Schubert: The Hyperion Schubert Edition, Vol. 29 – Marjana Lipovšek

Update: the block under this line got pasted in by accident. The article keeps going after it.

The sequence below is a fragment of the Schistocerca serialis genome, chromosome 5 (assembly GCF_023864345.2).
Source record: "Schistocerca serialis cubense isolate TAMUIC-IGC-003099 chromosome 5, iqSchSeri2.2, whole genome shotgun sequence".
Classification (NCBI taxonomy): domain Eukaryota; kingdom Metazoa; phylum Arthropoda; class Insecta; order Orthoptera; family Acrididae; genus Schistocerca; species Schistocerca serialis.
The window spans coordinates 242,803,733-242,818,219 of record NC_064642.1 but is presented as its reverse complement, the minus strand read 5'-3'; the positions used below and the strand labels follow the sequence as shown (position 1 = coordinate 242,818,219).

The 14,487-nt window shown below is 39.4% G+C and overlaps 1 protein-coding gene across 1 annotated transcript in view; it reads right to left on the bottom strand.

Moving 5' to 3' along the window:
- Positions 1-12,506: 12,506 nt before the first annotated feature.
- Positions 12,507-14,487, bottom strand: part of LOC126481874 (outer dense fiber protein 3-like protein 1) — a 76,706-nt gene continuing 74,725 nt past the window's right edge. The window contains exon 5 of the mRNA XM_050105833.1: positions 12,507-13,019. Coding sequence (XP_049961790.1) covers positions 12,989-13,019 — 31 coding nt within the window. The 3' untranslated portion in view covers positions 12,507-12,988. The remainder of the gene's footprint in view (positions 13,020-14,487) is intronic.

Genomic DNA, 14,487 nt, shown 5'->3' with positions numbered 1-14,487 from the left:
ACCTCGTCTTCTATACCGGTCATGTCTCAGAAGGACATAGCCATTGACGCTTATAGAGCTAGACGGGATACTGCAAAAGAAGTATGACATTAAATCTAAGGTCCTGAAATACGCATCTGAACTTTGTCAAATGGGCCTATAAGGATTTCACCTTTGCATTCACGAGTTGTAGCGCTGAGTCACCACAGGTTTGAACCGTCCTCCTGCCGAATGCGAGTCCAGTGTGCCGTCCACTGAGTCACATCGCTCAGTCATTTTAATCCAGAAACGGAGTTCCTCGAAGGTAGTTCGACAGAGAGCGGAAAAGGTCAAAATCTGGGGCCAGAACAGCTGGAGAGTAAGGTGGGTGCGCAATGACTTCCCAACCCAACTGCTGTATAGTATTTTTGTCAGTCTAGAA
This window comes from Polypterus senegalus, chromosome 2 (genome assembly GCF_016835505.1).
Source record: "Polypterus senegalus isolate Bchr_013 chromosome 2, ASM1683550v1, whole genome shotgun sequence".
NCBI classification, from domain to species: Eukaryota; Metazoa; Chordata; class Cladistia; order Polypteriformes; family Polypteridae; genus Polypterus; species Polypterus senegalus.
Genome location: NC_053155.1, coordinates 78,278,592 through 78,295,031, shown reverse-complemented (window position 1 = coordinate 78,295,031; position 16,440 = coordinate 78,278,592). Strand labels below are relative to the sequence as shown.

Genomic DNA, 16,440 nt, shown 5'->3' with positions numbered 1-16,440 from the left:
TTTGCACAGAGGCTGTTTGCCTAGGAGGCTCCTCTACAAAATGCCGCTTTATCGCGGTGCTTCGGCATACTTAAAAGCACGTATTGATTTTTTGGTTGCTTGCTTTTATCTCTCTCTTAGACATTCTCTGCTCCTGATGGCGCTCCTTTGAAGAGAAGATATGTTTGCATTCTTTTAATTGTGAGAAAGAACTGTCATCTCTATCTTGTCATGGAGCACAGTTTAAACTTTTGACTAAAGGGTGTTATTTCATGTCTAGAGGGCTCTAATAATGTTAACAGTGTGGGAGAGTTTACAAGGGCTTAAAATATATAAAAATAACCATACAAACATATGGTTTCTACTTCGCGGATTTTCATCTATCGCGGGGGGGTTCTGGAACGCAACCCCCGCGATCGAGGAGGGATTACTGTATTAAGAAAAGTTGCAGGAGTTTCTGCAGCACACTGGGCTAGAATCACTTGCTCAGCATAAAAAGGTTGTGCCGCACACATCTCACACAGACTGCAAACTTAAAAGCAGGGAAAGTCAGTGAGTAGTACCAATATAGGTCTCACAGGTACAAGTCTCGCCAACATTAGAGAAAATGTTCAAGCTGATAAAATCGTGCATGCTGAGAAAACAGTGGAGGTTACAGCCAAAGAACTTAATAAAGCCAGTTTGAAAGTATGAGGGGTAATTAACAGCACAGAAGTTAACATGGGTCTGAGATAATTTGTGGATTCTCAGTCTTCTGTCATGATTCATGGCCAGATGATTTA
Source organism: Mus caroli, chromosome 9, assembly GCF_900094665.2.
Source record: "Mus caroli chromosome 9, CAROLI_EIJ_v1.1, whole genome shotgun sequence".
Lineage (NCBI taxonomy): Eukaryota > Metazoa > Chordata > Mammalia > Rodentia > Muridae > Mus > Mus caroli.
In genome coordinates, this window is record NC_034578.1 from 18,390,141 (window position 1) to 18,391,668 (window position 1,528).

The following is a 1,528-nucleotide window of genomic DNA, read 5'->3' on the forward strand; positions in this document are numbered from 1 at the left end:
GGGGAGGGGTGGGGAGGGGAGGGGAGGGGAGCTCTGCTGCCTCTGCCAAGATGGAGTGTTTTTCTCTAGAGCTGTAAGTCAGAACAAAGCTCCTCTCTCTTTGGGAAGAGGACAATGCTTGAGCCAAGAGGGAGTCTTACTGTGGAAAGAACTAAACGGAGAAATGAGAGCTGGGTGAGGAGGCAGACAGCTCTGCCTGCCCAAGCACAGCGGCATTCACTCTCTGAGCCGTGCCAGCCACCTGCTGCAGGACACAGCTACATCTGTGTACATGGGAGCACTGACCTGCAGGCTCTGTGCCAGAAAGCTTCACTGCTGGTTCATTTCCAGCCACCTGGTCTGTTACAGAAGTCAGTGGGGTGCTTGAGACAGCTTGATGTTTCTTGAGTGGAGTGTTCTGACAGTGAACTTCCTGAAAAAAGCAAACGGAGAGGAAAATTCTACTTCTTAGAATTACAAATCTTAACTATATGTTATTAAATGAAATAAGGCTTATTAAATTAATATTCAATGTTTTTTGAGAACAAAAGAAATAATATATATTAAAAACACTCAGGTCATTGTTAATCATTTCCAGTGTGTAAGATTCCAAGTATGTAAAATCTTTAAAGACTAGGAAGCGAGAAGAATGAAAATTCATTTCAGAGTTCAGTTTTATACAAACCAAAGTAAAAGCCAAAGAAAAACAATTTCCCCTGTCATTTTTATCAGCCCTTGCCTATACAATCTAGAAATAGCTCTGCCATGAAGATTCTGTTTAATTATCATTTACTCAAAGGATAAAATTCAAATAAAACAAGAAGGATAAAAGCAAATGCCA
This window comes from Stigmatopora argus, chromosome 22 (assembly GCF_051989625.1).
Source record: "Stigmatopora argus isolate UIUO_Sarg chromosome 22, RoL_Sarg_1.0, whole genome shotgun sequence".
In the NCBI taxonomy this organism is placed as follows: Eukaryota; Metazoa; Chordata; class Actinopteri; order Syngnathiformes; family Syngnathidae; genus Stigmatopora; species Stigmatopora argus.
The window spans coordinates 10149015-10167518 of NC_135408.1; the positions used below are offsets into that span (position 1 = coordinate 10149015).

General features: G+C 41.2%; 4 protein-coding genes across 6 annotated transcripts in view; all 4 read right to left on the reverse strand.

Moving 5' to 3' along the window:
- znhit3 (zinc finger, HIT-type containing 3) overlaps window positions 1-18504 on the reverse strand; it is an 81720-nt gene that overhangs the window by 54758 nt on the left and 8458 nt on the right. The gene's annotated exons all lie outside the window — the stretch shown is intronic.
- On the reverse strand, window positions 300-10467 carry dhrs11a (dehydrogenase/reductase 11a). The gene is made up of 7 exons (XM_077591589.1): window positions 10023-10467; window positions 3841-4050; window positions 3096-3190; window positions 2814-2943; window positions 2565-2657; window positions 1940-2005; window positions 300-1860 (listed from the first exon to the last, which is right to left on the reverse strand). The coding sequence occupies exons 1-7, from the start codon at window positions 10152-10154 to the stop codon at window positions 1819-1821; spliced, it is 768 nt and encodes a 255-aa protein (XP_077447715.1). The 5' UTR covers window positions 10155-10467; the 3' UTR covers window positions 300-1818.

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Schubert chooses the key of D major – his tonality of pilgrimage and quest – and the music begins with a chorale both simple and inimitable. When this composer glimpses heavenly things his Muse begins to dance in dactylic rhythm, and so it is here. A crotchet followed by two quavers (long–short–short) seems a simple enough rhythmic device, but in Schubert’s hands it betokens ‘letting go’ – something outside the control of the singer: the turning of the world, the twinkling of the stars, the gliding footfall of death. Here it is a combination of all those things, and it is interesting that in terms of tonality and pace Nachthymne could follow on from a performance of Der Tod und das Mädchen as if it were a sequel to the trials of the dying maiden. Where else, except perhaps in the spiritual songs from the Spanisches Liederbuch of Hugo Wolf, could we find such an expression of the sweetness of religious (and sexual) masochism as in the first four lines? And who else but Schubert is able to space a chord between the hands with such daring (under ‘Hinüber wall’ ich’) that an accented passing-note in the vocal line falls a semitone towards its resolution as in a wide, starry firmament of piano resonance? (With lesser composers as our guides, we would not so much as leave the drawing-room.) The music is not fast (there are no running semiquavers in sight) and yet we float unanchored in a void as we wait impatiently for release (those exquisite dominant sevenths before the repeat of ‘Hinüber wall’ ich’ usher us into a vast anteroom of the heavens). At ‘Noch wenig Zeiten’ the singer says he will only have to wait a little longer; but the astonishing harmonic dislocation of ‘So bin ich los’ – the B minor harmony stretching upwards to include an unlikely G sharp – is emblematic of stretching outward towards release. The repetition of ‘Und liege trunken Der Lieb’ im Schoss’ in a rising sequence, as if drunk on heavenly ambrosia, is both touching and erotic. This section closes with a repeat of the opening chorale (reminiscent of Brahms’s ‘St Antony’ theme in its andante, both stately and other-worldly) where the voice seems to be accompanied by wind and brass. The graveside equali, music which is the inspiration for Das Wirthaus from Winterreise, another dactylic hymn, also come to mind.